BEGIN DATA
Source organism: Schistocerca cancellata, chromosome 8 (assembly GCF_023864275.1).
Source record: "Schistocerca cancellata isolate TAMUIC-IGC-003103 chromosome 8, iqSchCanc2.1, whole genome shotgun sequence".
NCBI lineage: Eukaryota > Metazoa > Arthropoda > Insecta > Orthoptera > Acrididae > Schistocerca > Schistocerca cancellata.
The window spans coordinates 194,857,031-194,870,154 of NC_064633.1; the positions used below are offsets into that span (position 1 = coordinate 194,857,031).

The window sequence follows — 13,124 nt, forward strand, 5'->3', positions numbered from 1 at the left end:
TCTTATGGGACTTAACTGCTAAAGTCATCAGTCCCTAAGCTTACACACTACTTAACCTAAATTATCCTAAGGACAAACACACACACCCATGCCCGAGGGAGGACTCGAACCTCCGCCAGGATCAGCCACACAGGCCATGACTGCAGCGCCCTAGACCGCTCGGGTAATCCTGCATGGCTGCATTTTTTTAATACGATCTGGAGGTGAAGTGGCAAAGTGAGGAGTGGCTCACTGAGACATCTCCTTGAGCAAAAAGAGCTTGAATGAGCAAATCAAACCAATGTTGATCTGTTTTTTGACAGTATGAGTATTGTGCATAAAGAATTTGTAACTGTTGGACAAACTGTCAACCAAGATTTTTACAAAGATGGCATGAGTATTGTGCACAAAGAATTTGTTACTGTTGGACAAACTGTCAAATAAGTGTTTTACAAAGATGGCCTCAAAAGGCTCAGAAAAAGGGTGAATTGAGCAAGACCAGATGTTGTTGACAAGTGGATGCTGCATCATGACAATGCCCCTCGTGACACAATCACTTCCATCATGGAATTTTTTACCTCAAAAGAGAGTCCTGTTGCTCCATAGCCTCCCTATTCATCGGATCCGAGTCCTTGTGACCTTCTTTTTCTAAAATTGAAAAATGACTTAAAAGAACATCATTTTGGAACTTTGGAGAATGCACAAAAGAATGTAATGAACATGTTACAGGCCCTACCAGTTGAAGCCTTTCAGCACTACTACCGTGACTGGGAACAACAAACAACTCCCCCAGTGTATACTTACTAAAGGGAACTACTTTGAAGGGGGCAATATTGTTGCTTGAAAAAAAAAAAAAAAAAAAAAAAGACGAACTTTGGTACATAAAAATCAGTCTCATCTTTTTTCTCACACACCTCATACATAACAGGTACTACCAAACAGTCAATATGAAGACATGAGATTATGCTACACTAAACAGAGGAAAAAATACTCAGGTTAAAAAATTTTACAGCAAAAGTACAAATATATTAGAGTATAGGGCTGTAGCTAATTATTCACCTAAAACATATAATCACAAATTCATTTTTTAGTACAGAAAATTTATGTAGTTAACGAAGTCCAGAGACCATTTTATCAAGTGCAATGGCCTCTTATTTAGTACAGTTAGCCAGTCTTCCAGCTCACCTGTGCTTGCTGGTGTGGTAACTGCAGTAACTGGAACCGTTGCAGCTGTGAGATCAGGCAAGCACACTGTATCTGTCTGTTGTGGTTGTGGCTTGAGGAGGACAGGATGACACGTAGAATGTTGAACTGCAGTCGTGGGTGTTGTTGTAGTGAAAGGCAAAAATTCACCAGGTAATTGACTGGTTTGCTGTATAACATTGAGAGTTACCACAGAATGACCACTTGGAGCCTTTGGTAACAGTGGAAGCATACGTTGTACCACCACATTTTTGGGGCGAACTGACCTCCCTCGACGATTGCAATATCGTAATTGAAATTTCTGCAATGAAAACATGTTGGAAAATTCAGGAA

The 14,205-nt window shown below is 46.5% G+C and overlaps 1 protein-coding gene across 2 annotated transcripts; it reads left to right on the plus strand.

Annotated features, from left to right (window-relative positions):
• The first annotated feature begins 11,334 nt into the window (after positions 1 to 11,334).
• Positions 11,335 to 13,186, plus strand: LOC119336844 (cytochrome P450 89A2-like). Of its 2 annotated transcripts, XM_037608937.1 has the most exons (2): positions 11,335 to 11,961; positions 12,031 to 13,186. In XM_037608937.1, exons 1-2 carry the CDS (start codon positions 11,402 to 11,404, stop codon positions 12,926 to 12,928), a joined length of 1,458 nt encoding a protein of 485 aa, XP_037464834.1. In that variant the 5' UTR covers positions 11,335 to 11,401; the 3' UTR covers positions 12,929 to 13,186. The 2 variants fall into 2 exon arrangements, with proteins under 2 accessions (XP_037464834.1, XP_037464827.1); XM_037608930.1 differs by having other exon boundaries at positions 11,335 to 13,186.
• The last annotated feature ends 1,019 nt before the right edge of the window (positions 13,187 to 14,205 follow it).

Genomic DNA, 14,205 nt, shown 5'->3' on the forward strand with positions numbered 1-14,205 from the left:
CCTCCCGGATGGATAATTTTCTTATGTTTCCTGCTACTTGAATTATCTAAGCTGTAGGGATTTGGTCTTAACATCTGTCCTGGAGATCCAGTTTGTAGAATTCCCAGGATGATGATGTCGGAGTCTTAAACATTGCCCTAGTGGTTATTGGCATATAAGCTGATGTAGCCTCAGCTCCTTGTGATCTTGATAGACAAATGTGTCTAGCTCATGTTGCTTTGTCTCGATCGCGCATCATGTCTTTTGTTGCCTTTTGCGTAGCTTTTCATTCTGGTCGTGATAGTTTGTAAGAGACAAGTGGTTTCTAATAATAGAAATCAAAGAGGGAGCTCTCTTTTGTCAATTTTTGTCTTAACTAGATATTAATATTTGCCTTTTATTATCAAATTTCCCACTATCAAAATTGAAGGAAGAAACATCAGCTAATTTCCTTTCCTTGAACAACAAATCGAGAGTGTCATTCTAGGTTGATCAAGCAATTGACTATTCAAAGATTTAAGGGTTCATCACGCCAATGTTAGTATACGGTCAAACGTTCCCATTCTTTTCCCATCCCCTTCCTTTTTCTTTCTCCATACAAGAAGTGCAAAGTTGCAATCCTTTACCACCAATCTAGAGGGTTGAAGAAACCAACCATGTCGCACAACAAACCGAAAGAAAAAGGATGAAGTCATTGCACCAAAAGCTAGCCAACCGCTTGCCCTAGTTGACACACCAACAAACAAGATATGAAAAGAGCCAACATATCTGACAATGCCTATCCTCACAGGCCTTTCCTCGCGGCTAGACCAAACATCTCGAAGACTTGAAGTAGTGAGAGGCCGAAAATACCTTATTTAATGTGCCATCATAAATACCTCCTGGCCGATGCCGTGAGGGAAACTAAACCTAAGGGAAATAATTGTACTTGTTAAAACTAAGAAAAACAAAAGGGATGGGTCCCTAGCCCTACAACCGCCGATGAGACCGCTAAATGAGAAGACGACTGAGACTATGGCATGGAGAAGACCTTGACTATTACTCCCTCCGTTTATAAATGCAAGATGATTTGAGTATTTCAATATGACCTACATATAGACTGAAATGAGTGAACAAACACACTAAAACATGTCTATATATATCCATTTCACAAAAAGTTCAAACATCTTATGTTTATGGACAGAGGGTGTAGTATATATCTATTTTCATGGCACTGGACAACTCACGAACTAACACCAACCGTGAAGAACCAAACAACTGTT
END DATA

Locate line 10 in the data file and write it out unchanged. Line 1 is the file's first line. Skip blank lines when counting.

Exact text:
• Positions 11,335 to 13,186, plus strand: LOC119336844 (cytochrome P450 89A2-like). Of its 2 annotated transcripts, XM_037608937.1 has the most exons (2): positions 11,335 to 11,961; positions 12,031 to 13,186. In XM_037608937.1, exons 1-2 carry the CDS (start codon positions 11,402 to 11,404, stop codon positions 12,926 to 12,928), a joined length of 1,458 nt encoding a protein of 485 aa, XP_037464834.1. In that variant the 5' UTR covers positions 11,335 to 11,401; the 3' UTR covers positions 12,929 to 13,186. The 2 variants fall into 2 exon arrangements, with proteins under 2 accessions (XP_037464834.1, XP_037464827.1); XM_037608930.1 differs by having other exon boundaries at positions 11,335 to 13,186.